And almost half of us didn’t. Even. Bother.

Shame on you if you didn’t. Kudos if you did.

It’s tiring listening to people rant about politics and not taking action when the opportunity presents itself. It’s even more frustrating because we are so critical of the U.S. political reality; the non stop election cycle; the immature name calling and lies.

I think Canadians can do better. Until we demand better, we can expect no better from our “leaders”. With a minority government we have roughly 18 to 24 months until we get back on this merry-go-round.

So let’s do better. All of us.

Shame On Us

The adult outrage against Greta Thunberg prompts this column. I dedicate it to her.

Her recent “How Dare You” speech at the UN National Assembly didn’t just get applause, but ridicule. How DARE this 16-year-old GIRL speak in such a manner? Within days social media was poisoned with memes of her outraged visage overlaid with mocking words pointing out her age, gender, her Aspergers or her appearance.

Shame on us.

I was fortunate enough to grow up in an environment where caring for flora and fauna was something to be proud of. When I had a home of my own, I wanted pets and to care for plants. We recycled, composted and had a barn pail for food scraps that went to our family farm for barn cats. We had less garbage with two small children than families on our street with only two people in them. I still have a laundry line. On days when it’s not conducive to hang wash outside, I have drying racks I my laundry room. I have switched to environmentally responsive dish soap and laundry soap. I have reduced my single use plastics to the point that I have carried numerous purchases from the grocery store to my vehicle because I left my reusable bag in the back seat.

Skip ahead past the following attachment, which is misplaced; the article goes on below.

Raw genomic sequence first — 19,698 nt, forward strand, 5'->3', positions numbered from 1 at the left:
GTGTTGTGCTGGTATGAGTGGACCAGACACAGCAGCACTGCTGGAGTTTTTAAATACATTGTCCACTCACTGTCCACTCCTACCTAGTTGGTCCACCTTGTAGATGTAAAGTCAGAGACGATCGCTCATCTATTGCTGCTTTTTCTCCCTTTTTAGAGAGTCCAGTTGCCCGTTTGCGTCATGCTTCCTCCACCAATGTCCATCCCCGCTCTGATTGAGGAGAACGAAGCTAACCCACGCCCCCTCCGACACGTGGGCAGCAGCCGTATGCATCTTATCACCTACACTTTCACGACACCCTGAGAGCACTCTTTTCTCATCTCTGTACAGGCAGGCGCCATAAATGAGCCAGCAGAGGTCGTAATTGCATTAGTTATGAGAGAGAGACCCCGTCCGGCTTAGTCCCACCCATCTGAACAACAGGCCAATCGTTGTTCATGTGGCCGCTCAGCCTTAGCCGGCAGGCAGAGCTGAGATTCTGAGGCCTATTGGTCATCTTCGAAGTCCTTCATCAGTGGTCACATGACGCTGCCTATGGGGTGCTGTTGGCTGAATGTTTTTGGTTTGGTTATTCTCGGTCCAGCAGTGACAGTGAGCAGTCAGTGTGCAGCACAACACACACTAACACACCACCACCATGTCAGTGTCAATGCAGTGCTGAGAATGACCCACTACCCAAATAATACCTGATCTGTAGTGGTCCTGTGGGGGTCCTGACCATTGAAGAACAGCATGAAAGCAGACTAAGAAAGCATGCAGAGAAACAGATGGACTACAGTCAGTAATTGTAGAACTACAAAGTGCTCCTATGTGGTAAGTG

Don’t get me wrong. I’m not perfect. I’ve made choices that didn’t put the environment first. I’m trying more and more every day. I think that’s what we all need to do – try harder.

Instead, grown adults are hurling insults at a child. Pointing the finger at Millennials. THEY are the ones who want new cell phones. THEY are the ones who are mass consumers. THEY should not be lecturing their elders about environmentalism because the older generation consumed milk out of glass bottles and diapered their babies in flannel nappies. Ok, I’ll concede that point…. But the kind of change needed isn’t limited to how we consume dairy products. It’s decades of abuse and neglect of resources that could only tolerate so much. Decades of cars with little if any emissions regulations. Decades of big businesses not being regulated for physical and air borne pollutants. Bucks before polar bears, right?

The semantics of “global warming” vs “climate change” makes me want to stab myself in the face. ToMAEto TomAto. Talk about fiddling while Rome is burning.

I did share a meme that listed a number of suggestions that people could try that would make a difference. Everything from laundry and shopping to reducing how much garbage we generate. Within hours I had a reply to this post.

“Some of these suggestions aren’t practical. JS (just saying)”

Really?!?

Fortunately I took a sober second thought and instead of ripping this “friend” a new one, I replied the common sense that was implied by the post.

“These are suggestions that we can draw from – even one or two can make a difference.”

DID I REALLY HAVE TO SAY THAT?

Yes. Yes I did.